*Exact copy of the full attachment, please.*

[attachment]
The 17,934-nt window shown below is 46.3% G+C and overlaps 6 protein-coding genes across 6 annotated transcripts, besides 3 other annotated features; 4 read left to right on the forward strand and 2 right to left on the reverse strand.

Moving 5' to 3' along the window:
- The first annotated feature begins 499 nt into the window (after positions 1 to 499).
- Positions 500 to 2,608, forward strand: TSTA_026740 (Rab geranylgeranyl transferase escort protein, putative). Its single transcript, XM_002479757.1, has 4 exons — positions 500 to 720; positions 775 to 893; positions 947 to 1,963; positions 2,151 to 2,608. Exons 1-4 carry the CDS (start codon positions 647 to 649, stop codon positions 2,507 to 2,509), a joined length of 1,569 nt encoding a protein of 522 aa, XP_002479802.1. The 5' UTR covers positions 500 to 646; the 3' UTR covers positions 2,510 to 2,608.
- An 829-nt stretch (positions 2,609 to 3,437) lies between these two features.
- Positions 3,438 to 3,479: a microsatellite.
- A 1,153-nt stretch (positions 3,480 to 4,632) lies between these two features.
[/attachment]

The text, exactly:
The 17,934-nt window shown below is 46.3% G+C and overlaps 6 protein-coding genes across 6 annotated transcripts, besides 3 other annotated features; 4 read left to right on the forward strand and 2 right to left on the reverse strand.

Moving 5' to 3' along the window:
- The first annotated feature begins 499 nt into the window (after positions 1 to 499).
- Positions 500 to 2,608, forward strand: TSTA_026740 (Rab geranylgeranyl transferase escort protein, putative). Its single transcript, XM_002479757.1, has 4 exons — positions 500 to 720; positions 775 to 893; positions 947 to 1,963; positions 2,151 to 2,608. Exons 1-4 carry the CDS (start codon positions 647 to 649, stop codon positions 2,507 to 2,509), a joined length of 1,569 nt encoding a protein of 522 aa, XP_002479802.1. The 5' UTR covers positions 500 to 646; the 3' UTR covers positions 2,510 to 2,608.
- An 829-nt stretch (positions 2,609 to 3,437) lies between these two features.
- Positions 3,438 to 3,479: a microsatellite.
- A 1,153-nt stretch (positions 3,480 to 4,632) lies between these two features.